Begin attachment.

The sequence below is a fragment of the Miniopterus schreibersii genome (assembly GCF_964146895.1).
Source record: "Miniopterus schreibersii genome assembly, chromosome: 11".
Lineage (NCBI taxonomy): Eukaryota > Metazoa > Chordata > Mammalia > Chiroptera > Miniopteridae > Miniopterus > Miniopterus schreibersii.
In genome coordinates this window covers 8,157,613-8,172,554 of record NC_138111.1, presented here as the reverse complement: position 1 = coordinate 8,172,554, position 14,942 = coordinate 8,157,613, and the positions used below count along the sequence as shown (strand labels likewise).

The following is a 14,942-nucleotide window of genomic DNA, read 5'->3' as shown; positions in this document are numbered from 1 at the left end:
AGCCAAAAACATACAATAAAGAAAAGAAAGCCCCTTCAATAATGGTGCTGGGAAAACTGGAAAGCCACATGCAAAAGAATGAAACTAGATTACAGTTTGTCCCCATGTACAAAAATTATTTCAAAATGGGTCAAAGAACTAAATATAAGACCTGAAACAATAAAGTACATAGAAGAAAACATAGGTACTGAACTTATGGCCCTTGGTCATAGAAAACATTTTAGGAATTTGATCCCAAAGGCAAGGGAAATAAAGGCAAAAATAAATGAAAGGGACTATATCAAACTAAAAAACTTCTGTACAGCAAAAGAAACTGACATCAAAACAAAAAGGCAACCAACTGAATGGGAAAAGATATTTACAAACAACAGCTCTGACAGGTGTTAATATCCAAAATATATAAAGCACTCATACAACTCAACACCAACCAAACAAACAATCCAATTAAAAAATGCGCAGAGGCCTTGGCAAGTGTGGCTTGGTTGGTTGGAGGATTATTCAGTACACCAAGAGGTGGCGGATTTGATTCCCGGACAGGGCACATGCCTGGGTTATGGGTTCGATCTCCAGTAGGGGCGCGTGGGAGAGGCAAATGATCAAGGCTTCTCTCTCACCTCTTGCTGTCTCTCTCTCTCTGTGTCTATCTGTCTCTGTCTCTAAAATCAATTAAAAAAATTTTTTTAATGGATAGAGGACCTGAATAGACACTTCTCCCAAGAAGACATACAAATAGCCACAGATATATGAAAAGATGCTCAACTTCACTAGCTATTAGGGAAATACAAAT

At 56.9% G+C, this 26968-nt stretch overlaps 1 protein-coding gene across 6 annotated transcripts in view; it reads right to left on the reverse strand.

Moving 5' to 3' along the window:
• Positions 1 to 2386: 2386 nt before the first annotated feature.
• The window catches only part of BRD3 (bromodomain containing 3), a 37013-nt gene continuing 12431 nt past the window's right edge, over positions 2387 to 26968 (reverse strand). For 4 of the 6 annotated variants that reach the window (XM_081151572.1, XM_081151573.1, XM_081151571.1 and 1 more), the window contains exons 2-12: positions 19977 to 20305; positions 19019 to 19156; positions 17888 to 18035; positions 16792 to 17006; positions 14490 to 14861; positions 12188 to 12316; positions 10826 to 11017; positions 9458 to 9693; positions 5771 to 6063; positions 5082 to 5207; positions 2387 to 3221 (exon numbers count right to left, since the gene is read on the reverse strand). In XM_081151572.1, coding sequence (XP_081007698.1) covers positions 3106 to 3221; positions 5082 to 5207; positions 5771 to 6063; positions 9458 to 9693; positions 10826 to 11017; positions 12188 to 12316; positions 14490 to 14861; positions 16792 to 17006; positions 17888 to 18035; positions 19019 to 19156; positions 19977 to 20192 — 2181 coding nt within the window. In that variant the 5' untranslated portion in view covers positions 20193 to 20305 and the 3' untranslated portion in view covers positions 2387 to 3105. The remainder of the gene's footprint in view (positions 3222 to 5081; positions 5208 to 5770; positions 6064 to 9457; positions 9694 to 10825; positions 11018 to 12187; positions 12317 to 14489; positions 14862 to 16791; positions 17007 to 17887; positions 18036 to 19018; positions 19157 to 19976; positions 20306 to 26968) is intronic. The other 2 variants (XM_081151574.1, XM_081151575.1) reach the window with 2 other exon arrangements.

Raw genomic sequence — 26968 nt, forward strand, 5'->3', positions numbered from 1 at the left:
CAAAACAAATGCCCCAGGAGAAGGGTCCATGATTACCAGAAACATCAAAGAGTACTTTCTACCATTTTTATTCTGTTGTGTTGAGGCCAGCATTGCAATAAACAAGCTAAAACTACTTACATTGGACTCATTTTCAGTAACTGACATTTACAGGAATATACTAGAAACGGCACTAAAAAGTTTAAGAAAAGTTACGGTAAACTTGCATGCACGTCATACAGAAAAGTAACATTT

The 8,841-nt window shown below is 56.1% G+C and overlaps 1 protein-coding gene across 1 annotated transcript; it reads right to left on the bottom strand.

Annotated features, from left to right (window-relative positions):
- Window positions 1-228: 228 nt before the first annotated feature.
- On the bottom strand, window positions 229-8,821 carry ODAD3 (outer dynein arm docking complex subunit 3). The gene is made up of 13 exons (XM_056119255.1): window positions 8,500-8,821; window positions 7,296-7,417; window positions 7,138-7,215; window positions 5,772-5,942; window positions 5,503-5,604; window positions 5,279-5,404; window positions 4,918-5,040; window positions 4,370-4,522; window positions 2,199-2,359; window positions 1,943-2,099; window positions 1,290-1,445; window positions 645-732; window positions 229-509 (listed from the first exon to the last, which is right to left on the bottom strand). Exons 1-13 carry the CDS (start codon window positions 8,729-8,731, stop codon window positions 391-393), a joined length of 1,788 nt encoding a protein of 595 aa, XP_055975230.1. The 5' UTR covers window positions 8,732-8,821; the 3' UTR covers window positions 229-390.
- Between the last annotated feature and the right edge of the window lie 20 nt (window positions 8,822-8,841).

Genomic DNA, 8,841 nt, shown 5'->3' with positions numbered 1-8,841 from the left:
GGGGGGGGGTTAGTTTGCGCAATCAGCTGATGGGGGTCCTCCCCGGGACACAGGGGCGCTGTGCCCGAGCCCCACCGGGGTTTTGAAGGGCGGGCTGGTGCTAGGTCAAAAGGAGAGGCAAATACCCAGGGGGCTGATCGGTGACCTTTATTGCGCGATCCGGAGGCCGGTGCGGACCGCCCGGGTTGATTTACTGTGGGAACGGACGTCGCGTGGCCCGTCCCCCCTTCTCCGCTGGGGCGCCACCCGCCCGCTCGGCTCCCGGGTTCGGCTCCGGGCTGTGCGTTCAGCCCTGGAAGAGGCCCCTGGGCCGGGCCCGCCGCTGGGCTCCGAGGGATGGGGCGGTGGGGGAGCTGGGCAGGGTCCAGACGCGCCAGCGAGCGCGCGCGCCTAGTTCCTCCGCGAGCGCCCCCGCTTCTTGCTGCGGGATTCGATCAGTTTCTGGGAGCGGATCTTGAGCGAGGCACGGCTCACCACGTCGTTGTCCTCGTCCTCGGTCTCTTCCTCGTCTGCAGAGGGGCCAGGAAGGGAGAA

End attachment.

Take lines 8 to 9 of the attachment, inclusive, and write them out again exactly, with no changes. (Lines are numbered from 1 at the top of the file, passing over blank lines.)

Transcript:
Moving 5' to 3' along the window:
• Positions 1 to 2386: 2386 nt before the first annotated feature.